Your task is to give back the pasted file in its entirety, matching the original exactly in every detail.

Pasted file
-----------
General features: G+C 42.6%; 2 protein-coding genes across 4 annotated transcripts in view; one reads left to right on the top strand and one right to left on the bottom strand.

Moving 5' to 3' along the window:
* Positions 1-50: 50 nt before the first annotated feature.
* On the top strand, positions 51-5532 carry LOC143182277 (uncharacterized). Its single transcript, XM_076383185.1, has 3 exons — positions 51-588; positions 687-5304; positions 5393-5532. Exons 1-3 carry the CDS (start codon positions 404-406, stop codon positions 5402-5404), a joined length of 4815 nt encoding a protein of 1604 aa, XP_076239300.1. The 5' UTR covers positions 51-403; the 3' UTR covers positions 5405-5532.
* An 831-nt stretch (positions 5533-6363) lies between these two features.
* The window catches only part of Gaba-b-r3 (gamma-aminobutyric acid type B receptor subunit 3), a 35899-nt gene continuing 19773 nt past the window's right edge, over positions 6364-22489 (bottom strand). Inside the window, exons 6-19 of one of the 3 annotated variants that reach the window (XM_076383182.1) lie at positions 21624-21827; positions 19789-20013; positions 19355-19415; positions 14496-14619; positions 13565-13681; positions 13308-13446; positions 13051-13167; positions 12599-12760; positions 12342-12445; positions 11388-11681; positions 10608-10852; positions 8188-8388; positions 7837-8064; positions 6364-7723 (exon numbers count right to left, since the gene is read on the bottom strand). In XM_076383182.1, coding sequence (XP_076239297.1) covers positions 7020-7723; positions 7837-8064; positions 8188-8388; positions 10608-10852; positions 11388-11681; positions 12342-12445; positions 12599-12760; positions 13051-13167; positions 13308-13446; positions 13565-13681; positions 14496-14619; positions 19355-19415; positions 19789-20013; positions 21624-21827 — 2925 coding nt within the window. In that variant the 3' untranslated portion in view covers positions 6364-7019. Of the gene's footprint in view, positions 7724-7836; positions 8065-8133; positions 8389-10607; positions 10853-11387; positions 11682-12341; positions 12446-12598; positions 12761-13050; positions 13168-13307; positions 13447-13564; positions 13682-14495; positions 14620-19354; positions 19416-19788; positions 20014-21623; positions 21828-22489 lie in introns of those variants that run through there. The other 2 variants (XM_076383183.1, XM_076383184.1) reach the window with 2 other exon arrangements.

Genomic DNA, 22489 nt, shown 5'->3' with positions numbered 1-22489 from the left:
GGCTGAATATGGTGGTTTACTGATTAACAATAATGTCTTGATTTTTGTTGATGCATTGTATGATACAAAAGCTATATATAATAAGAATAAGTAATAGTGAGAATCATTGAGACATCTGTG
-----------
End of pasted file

General features: G+C 42.6%; 2 protein-coding genes across 4 annotated transcripts in view; one reads left to right on the top strand and one right to left on the bottom strand.

Moving 5' to 3' along the window:
* Positions 1-50: 50 nt before the first annotated feature.
* On the top strand, positions 51-5532 carry LOC143182277 (uncharacterized). Its single transcript, XM_076383185.1, has 3 exons — positions 51-588; positions 687-5304; positions 5393-5532. Exons 1-3 carry the CDS (start codon positions 404-406, stop codon positions 5402-5404), a joined length of 4815 nt encoding a protein of 1604 aa, XP_076239300.1. The 5' UTR covers positions 51-403; the 3' UTR covers positions 5405-5532.
* An 831-nt stretch (positions 5533-6363) lies between these two features.
* The window catches only part of Gaba-b-r3 (gamma-aminobutyric acid type B receptor subunit 3), a 35899-nt gene continuing 19773 nt past the window's right edge, over positions 6364-22489 (bottom strand). Inside the window, exons 6-19 of one of the 3 annotated variants that reach the window (XM_076383182.1) lie at positions 21624-21827; positions 19789-20013; positions 19355-19415; positions 14496-14619; positions 13565-13681; positions 13308-13446; positions 13051-13167; positions 12599-12760; positions 12342-12445; positions 11388-11681; positions 10608-10852; positions 8188-8388; positions 7837-8064; positions 6364-7723 (exon numbers count right to left, since the gene is read on the bottom strand). In XM_076383182.1, coding sequence (XP_076239297.1) covers positions 7020-7723; positions 7837-8064; positions 8188-8388; positions 10608-10852; positions 11388-11681; positions 12342-12445; positions 12599-12760; positions 13051-13167; positions 13308-13446; positions 13565-13681; positions 14496-14619; positions 19355-19415; positions 19789-20013; positions 21624-21827 — 2925 coding nt within the window. In that variant the 3' untranslated portion in view covers positions 6364-7019. Of the gene's footprint in view, positions 7724-7836; positions 8065-8133; positions 8389-10607; positions 10853-11387; positions 11682-12341; positions 12446-12598; positions 12761-13050; positions 13168-13307; positions 13447-13564; positions 13682-14495; positions 14620-19354; positions 19416-19788; positions 20014-21623; positions 21828-22489 lie in introns of those variants that run through there. The other 2 variants (XM_076383183.1, XM_076383184.1) reach the window with 2 other exon arrangements.

Genomic DNA, 22489 nt, shown 5'->3' with positions numbered 1-22489 from the left:
GGCTGAATATGGTGGTTTACTGATTAACAATAATGTCTTGATTTTTGTTGATGCATTGTATGATACAAAAGCTATATATAATAAGAATAAGTAATAGTGAGAATCATTGAGACATCTGTG